“Love doesn't need to be perfect. It just needs to be true.” —Unknown
“If you look for perfection, you'll never be content.” —Leo Tolstoy, Anna Karenina
The prevailing ideal of perfect love is a major obstacle to establishing enduring, profound love.
In his excellent book, Finding Meaning in an Imperfect World (2017), Iddo Landau harshly criticizes the perfectionist presupposition that meaningful lives must include some perfection or excellence or some rare and difficult achievements, as well as the idea that lives that do not include this characteristic cannot be seen as meaningful. In this view, meaningful lives must transcend the common and the mundane. Landau persuasively argues that what marks perfectionists is that they fail to see the worth inherent in the non-perfect; they despise and reject it. Perfectionists are so busy searching for the perfect that they neglect to see and find satisfaction in the good. Landau concludes that the perfectionist view should be rejected in all spheres of life.
I believe that Landau is correct; in what follows, I implement a few of his insights to the issue of loving an imperfect person
Finding Meaning in an Imperfect Lover
“We come to love not by finding a perfect person, but by learning to see an imperfect person perfectly.” —Sam Keen
Landau points out the similarity between meaningful life and meaningful love. He notes that the romantic ideology assumes that the only acceptable love is the perfect one (Ben-Ze’ev & Goussinsky, 2008). People who commit themselves to nothing less than this impossible ideal fail to recognize the significant value in normal, realistic love, with its inevitable ups and downs.
Certainly, it is not difficult or problematic to recognize that your partner is imperfect. Since we are all aware that no one is perfect, the fact that one imperfect person is in a romantic relationship with another imperfect person is to be expected. Many people even view their partners' imperfections with compassion and amusement, and consider them negligible compared with the partner’s profound virtues and their own flaws.
A constant active search for the perfect partner is a major threat to achieving long-term profound love. Since life is dynamic and people regularly change their attitudes and wishes, achieving profound love is not a one‑time accomplishment, but an ongoing process.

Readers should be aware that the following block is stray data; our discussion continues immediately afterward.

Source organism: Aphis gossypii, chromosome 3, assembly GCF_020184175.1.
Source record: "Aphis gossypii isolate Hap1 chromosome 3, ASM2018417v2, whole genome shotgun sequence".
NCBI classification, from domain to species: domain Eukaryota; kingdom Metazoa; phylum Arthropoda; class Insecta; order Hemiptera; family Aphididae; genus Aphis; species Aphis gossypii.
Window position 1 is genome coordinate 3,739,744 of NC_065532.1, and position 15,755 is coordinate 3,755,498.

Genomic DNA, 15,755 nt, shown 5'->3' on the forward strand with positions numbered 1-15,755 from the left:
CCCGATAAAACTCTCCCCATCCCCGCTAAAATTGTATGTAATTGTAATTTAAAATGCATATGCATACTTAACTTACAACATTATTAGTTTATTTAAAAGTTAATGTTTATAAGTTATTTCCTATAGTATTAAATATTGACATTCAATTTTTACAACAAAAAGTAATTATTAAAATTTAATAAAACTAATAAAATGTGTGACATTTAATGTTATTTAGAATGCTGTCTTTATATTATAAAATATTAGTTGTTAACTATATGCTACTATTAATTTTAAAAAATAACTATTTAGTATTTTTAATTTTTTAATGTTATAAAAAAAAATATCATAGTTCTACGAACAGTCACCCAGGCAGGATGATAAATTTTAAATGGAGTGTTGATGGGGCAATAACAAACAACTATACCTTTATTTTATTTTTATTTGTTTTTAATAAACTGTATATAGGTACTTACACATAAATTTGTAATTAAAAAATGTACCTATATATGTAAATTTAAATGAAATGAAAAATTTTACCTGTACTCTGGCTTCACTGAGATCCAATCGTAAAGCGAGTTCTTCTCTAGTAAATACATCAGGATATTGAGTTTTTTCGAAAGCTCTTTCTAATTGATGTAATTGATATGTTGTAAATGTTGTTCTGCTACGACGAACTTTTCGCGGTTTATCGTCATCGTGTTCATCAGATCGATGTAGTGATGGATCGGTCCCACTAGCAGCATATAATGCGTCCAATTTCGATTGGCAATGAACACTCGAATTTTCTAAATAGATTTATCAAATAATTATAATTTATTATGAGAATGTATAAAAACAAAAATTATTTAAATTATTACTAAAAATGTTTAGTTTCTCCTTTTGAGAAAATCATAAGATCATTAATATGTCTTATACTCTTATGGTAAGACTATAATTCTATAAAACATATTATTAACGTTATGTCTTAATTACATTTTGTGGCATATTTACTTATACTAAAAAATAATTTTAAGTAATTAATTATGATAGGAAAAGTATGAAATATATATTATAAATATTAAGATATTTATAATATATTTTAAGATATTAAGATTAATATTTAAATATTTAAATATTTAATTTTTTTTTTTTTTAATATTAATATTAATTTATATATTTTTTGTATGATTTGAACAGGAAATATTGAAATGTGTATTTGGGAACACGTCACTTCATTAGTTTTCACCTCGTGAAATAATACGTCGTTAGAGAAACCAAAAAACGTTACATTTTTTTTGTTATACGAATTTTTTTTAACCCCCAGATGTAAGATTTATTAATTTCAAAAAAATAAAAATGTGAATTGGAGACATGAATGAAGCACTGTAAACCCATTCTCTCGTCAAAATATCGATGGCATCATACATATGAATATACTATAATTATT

The Focus of a Meaningful Attitude
"Millions of people go by, but they all disappear from view — because I only have eyes for you." —A song for the movie Dames (1934)
Landau refers to a prevailing view of meaning, which assumes that if we consider our lives from an objective, wider perspective, they seem to lack meaning, since every life can have only a negligible effect on the universe. On some level, we are all aware that in the long run, if we had never lived, nothing much would have changed for the world at large. Though Landau does not deny the meaningful nature of the narrower, subjective perspective, he claims that the broader perspective can also be meaningful.
While I agree with Landau, in the case of romantic love, it is the unique, subjective perspective that is much more meaningful and romantically valuable than the broader, objective perspective. Romantic love, which is based merely on the overall objective qualities of the partner, can easily lose its romantic value, as there is always someone who has greater objective value. As Naomi, a widow in her early fifties, says, "I must accept that there always will be a woman who is younger, smarter, and more beautiful than I am. Losing a boyfriend or not getting the one I want is inevitable." However, when the romantic value refers to the value of the person as a partner, the value becomes more subjective in that it applies not just to the partner, but to the connection between the two. Here, the comparison with other prospective romantic partners is harder to make, since these people have not yet made a meaningful connection with the subject, and hence their value as a partner is unknown and often distorted.
In the broader perspective — that is, when taking into account all possible romantic partners — a given person is of little unique value, as there are so many others who might replace her or him. In the narrower perspective, when the value refers to the lover’s unique connection with the beloved, the beloved acquires a unique romantic value. The lover hardly needs a comprehensive perspective on the world in order to be satisfied with his or her beloved — it can be merely “just the two of us.” Although this ideal is basically correct, I would not reject the value of the broader perspective entirely. The lines from the song quoted above about having eyes only for you express indeed a great romantic ideal, but the loving heart is typically not completely blind.